Look! No wires. Learning about electricity without wires.
Having attended the Design and Technology Show this weekend at Birmingham's NEC, I came away with an amazing product which I think revolutionises our understanding of electricity and electrical circuits whilst unleashing our creative minds to make some cool things.
It's black and comes in a small jar.
The product is a glue-like paint which just like paint, can be used on any surface you can think of. It dries like glue and is adhesive, which means it can be used to hold things together. However, it also has conductive properties, which makes the product really exciting when combined with electrical components.
As a teacher, teaching electrical circuits to young children often leads to many misconceptions. Whenever we see a circuit presented in a book, very often it's shown as either circular or rectangular. That's difficult to translate into a bulb, battery and a bunch of wires that take on a life of their own.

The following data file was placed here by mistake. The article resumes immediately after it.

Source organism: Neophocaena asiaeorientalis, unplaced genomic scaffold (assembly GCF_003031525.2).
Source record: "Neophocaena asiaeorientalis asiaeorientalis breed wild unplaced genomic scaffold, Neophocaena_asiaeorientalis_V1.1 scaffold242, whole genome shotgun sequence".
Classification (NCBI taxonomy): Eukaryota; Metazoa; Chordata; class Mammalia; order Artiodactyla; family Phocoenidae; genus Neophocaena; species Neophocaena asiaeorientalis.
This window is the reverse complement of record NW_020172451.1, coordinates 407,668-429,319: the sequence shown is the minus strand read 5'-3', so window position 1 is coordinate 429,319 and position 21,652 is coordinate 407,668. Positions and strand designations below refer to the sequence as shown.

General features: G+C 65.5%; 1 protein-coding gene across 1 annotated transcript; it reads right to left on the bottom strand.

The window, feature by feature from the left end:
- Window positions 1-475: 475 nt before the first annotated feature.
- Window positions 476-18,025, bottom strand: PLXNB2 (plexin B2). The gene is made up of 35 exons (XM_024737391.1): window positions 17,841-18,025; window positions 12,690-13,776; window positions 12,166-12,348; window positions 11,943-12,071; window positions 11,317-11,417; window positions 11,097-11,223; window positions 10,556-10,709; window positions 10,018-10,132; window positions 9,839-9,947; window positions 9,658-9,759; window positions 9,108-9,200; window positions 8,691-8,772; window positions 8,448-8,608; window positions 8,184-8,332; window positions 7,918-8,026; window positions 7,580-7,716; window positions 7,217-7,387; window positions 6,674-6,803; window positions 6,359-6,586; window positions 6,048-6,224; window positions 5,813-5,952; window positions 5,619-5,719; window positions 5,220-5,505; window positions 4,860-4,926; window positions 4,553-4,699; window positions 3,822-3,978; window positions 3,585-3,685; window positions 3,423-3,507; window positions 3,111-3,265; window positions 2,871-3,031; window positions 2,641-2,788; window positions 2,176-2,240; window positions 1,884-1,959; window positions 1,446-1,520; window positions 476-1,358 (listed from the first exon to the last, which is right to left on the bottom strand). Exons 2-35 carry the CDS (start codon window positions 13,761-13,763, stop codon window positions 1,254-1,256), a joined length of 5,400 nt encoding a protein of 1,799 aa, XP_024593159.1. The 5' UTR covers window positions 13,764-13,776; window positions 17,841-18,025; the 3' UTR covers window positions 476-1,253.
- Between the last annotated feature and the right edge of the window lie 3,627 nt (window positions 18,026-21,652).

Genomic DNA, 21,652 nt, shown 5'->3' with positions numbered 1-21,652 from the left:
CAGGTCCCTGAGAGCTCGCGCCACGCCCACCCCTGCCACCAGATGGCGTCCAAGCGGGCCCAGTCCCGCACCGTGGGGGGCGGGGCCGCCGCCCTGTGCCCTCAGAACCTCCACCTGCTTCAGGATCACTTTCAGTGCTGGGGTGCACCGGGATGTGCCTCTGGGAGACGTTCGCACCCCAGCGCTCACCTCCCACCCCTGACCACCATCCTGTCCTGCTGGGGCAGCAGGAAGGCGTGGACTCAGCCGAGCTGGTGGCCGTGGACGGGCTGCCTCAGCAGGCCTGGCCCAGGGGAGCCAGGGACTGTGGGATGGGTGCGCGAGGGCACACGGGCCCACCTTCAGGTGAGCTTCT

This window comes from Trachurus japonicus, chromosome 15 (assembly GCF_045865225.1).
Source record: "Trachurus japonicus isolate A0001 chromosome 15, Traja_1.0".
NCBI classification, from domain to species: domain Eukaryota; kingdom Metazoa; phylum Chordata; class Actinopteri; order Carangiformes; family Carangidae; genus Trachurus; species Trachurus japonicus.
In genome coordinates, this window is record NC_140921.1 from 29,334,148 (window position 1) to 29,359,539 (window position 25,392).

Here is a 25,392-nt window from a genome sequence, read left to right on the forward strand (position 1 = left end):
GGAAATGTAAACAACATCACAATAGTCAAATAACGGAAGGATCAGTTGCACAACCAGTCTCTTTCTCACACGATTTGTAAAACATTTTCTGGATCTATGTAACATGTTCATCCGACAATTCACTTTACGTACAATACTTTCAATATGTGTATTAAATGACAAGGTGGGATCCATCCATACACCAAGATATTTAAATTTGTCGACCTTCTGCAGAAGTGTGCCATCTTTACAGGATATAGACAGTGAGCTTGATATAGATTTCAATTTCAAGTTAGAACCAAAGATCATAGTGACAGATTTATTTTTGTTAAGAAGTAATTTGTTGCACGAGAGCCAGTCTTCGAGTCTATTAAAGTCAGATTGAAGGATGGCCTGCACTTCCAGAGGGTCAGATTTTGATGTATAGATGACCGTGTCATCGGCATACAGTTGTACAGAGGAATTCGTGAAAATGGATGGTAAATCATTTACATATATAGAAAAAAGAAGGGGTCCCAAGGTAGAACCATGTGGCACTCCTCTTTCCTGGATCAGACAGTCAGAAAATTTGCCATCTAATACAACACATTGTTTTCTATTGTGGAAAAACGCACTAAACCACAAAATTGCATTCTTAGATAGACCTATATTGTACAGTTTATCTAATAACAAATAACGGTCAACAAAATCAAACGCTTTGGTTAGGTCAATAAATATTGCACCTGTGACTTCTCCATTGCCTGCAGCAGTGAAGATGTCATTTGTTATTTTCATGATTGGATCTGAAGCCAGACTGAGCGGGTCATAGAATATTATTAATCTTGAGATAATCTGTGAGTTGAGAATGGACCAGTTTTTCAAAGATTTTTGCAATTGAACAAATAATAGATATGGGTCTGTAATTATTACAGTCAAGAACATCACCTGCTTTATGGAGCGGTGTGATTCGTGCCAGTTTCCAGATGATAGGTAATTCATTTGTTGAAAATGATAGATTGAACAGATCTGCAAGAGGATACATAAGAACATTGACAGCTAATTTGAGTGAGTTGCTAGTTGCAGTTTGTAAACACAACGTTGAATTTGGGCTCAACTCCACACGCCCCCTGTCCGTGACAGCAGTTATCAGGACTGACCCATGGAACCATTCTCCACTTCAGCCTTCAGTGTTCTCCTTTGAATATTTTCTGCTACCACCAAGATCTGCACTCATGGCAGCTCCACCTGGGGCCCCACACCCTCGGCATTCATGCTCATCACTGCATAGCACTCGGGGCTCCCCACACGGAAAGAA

Over at the Bare Conductive stand I was captivated by Bibi Nelson who demonstrated painting two parallel lines on some paper. She attached an LED light to one end of the parallel lines and placed a 9V battery which straddled across the two lines at the other end. The LED lit as electrical energy transferred through the paint to the LED. Brilliant.
Of course the conductive paint can be used to make any shapes you like and so the concept of a standard rectangular or circular circuit is replaced by an understanding that circuits simply need to be complete and join up.
Not only can the paint be applied to paper, but it can be painted on walls, concrete, glass, fabric and even skin! (though you'll need a pot of Bare Skin instead!) There are numerous ways of connecting the painted surface to buzzers and batteries, perhaps using paper clips, adhesive copper strips, crocodile clips and even snaps for fabric projects.
Bare Paint is very versatile and there are some really cool projects that you can have a go at making on the Bare Conductive website. Take a look for yourselves and see if there's something you think pupils would be equally amazed by.